Each year on May 4, the world pays tribute to firefighters by asking citizens to pin blue and red ribbons on their lapels, to their car aerials, hanging them on windows or use them to decorate trees in celebration of International Firefighters’ Day (IFD). Red and blue are the international colors that represent an emergency service.
IFD was the brainchild of JJ Edmondson, a volunteer firefighter in the Clyde-Cardinia Fire Brigade in the Country Fire Authority (CFA) of Victoria, Australia. Following the death of five fellow-firefighters while on duty trying to save life and property in Lindon in 1998, members of the CFA and the residents of Victoria wore red ribbons to pay tribute to these firefighters for their selfless sacrifice.
This gesture inspired JJ Edmondson to solicit support through the Internet for an internationally coordinated event and symbol to recognize firefighters. He received tremendous response. Thereafter, advice and suggestions were sought from the international community and it was later agreed that a universal observance of IFD should take place on May 4 of each year.
May 4 was chosen to coincide with the traditional celebration of the day of Saint Florian, the first recorded commander of a fire fighting squadron in the Roman Province of Noricum in Circa 300AD. Legend has it that Florian saved a whole village from burning with a single bucket of water. Saint Florian is believed to be the protector of those in danger of fire. He also became the patron saint of Poland and his icon stands in the Fire Brigade Museum in Vienna. His selfless dedication to saving lives is reflective of the same values and beliefs that firefighters who willingly risk their lives espouse to save and protect members of the community.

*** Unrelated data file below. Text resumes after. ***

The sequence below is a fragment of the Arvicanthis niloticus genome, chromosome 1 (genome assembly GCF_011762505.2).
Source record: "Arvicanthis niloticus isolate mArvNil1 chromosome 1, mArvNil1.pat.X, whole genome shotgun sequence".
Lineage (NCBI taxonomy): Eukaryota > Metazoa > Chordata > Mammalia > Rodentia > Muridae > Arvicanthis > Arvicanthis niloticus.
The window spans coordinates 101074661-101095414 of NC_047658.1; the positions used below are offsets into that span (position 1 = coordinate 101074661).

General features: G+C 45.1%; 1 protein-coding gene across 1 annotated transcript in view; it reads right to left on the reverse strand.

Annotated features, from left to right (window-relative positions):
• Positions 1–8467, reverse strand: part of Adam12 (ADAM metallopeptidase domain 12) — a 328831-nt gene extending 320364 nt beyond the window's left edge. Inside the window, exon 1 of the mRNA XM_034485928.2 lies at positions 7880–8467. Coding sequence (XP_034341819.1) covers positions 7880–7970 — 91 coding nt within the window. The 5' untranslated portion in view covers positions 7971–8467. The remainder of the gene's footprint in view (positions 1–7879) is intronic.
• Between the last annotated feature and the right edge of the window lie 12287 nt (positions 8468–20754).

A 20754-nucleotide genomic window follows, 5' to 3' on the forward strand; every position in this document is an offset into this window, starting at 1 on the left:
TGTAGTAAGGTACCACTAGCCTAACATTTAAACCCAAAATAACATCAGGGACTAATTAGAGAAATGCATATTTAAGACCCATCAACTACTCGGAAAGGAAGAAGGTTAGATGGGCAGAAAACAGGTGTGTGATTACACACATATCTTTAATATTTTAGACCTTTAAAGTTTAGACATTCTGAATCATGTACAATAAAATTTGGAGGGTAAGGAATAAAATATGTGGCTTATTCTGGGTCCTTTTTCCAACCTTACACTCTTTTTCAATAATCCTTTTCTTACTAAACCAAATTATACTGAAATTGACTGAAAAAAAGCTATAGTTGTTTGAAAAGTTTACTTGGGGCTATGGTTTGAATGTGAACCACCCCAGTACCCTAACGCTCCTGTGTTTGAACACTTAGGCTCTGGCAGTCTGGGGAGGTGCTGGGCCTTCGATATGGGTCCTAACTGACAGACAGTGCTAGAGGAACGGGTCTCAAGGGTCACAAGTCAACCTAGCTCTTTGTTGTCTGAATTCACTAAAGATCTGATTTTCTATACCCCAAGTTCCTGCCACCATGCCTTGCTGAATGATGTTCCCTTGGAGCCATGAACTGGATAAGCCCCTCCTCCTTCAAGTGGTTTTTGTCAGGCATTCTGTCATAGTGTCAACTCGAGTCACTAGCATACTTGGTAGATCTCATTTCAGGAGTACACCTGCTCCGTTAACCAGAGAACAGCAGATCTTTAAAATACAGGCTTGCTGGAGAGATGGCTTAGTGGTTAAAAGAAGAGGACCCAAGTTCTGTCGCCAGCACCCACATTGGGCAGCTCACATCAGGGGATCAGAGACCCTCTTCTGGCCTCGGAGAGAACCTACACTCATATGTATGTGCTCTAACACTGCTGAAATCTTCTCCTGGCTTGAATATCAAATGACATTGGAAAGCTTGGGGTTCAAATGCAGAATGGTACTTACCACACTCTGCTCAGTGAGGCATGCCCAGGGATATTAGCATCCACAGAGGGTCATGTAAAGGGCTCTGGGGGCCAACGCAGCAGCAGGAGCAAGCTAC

IFD serves as a venue to create fire awareness; simulations allow members of a community to make an escape through smoke-filled rooms and maneuver their way through fire safety obstacle course or take part in hose demonstrations. It is a day when people across the globe unite to pay respect and support for fighters. A "Sound Off" has become a traditional feature of the celebration; fire stations set off their sirens at noon (local time) for a 30-second tribute. This is followed by a moment of silence to pay respects for all firefighters who perished in the line of duty.
In many countries of the world, memorial services are also held, exhibits are mounted, fundraising campaign are launched, long service presentations and talks from guest speakers are hosted, and fun competitions like bucket races are held.
Firefighters are regarded as one of the top five public service professionals.
They are held in high esteem worldwide. As we mark this year’s International Firefighters’ Day, let us pay tribute to our firefighters worldwide who brave the dangers in order to save life and property. Let us also remember and offer prayers for those who perished while performing their duty. And to show our highest regard for their profession, let us do our part and exert conscious effort to prevent fires in our homes and communities.
Source: Manila Bulletin Publishing Corporation, Philippines.